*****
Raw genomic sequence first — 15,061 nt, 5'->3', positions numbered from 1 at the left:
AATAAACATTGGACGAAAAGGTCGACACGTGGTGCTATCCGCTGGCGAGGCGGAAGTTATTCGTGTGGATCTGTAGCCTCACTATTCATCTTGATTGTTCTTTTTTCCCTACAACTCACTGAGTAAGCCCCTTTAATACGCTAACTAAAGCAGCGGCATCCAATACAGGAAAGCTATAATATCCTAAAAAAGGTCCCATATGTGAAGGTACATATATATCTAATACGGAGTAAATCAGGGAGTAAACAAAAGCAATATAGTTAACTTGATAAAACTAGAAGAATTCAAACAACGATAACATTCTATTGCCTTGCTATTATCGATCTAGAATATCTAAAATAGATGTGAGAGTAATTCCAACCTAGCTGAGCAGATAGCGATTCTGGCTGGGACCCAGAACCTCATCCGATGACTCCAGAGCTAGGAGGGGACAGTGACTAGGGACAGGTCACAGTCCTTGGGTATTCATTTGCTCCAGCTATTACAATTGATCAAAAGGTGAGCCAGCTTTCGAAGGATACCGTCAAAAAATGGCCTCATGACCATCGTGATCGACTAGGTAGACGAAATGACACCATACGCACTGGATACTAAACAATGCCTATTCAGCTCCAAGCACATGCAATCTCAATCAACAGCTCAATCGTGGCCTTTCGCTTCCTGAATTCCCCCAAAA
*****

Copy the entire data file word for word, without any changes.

Raw genomic sequence first — 15,061 nt, 5'->3', positions numbered from 1 at the left:
AATAAACATTGGACGAAAAGGTCGACACGTGGTGCTATCCGCTGGCGAGGCGGAAGTTATTCGTGTGGATCTGTAGCCTCACTATTCATCTTGATTGTTCTTTTTTCCCTACAACTCACTGAGTAAGCCCCTTTAATACGCTAACTAAAGCAGCGGCATCCAATACAGGAAAGCTATAATATCCTAAAAAAGGTCCCATATGTGAAGGTACATATATATCTAATACGGAGTAAATCAGGGAGTAAACAAAAGCAATATAGTTAACTTGATAAAACTAGAAGAATTCAAACAACGATAACATTCTATTGCCTTGCTATTATCGATCTAGAATATCTAAAATAGATGTGAGAGTAATTCCAACCTAGCTGAGCAGATAGCGATTCTGGCTGGGACCCAGAACCTCATCCGATGACTCCAGAGCTAGGAGGGGACAGTGACTAGGGACAGGTCACAGTCCTTGGGTATTCATTTGCTCCAGCTATTACAATTGATCAAAAGGTGAGCCAGCTTTCGAAGGATACCGTCAAAAAATGGCCTCATGACCATCGTGATCGACTAGGTAGACGAAATGACACCATACGCACTGGATACTAAACAATGCCTATTCAGCTCCAAGCACATGCAATCTCAATCAACAGCTCAATCGTGGCCTTTCGCTTCCTGAATTCCCCCAAAA